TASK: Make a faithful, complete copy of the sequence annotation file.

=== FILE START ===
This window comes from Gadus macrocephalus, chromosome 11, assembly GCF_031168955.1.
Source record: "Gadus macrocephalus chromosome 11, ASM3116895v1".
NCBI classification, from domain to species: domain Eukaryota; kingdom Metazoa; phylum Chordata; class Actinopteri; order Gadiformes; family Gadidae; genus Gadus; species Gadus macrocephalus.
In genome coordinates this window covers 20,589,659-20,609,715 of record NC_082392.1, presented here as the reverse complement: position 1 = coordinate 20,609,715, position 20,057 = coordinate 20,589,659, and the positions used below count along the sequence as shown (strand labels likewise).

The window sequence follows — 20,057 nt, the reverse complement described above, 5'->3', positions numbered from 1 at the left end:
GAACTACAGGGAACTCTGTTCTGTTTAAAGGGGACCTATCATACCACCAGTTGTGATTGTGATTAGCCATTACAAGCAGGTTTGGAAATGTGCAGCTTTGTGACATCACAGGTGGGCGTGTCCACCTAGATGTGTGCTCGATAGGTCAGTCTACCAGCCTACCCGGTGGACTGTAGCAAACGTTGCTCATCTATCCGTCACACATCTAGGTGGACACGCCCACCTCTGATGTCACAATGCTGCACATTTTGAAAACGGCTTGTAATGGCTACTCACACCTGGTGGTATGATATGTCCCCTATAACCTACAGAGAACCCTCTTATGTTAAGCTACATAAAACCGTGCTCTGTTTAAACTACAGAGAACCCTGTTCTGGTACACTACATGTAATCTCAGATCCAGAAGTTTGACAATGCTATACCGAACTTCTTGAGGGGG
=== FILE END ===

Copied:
This window comes from Gadus macrocephalus, chromosome 11, assembly GCF_031168955.1.
Source record: "Gadus macrocephalus chromosome 11, ASM3116895v1".
NCBI classification, from domain to species: domain Eukaryota; kingdom Metazoa; phylum Chordata; class Actinopteri; order Gadiformes; family Gadidae; genus Gadus; species Gadus macrocephalus.
In genome coordinates this window covers 20,589,659-20,609,715 of record NC_082392.1, presented here as the reverse complement: position 1 = coordinate 20,609,715, position 20,057 = coordinate 20,589,659, and the positions used below count along the sequence as shown (strand labels likewise).

The window sequence follows — 20,057 nt, the reverse complement described above, 5'->3', positions numbered from 1 at the left end:
GAACTACAGGGAACTCTGTTCTGTTTAAAGGGGACCTATCATACCACCAGTTGTGATTGTGATTAGCCATTACAAGCAGGTTTGGAAATGTGCAGCTTTGTGACATCACAGGTGGGCGTGTCCACCTAGATGTGTGCTCGATAGGTCAGTCTACCAGCCTACCCGGTGGACTGTAGCAAACGTTGCTCATCTATCCGTCACACATCTAGGTGGACACGCCCACCTCTGATGTCACAATGCTGCACATTTTGAAAACGGCTTGTAATGGCTACTCACACCTGGTGGTATGATATGTCCCCTATAACCTACAGAGAACCCTCTTATGTTAAGCTACATAAAACCGTGCTCTGTTTAAACTACAGAGAACCCTGTTCTGGTACACTACATGTAATCTCAGATCCAGAAGTTTGACAATGCTATACCGAACTTCTTGAGGGGG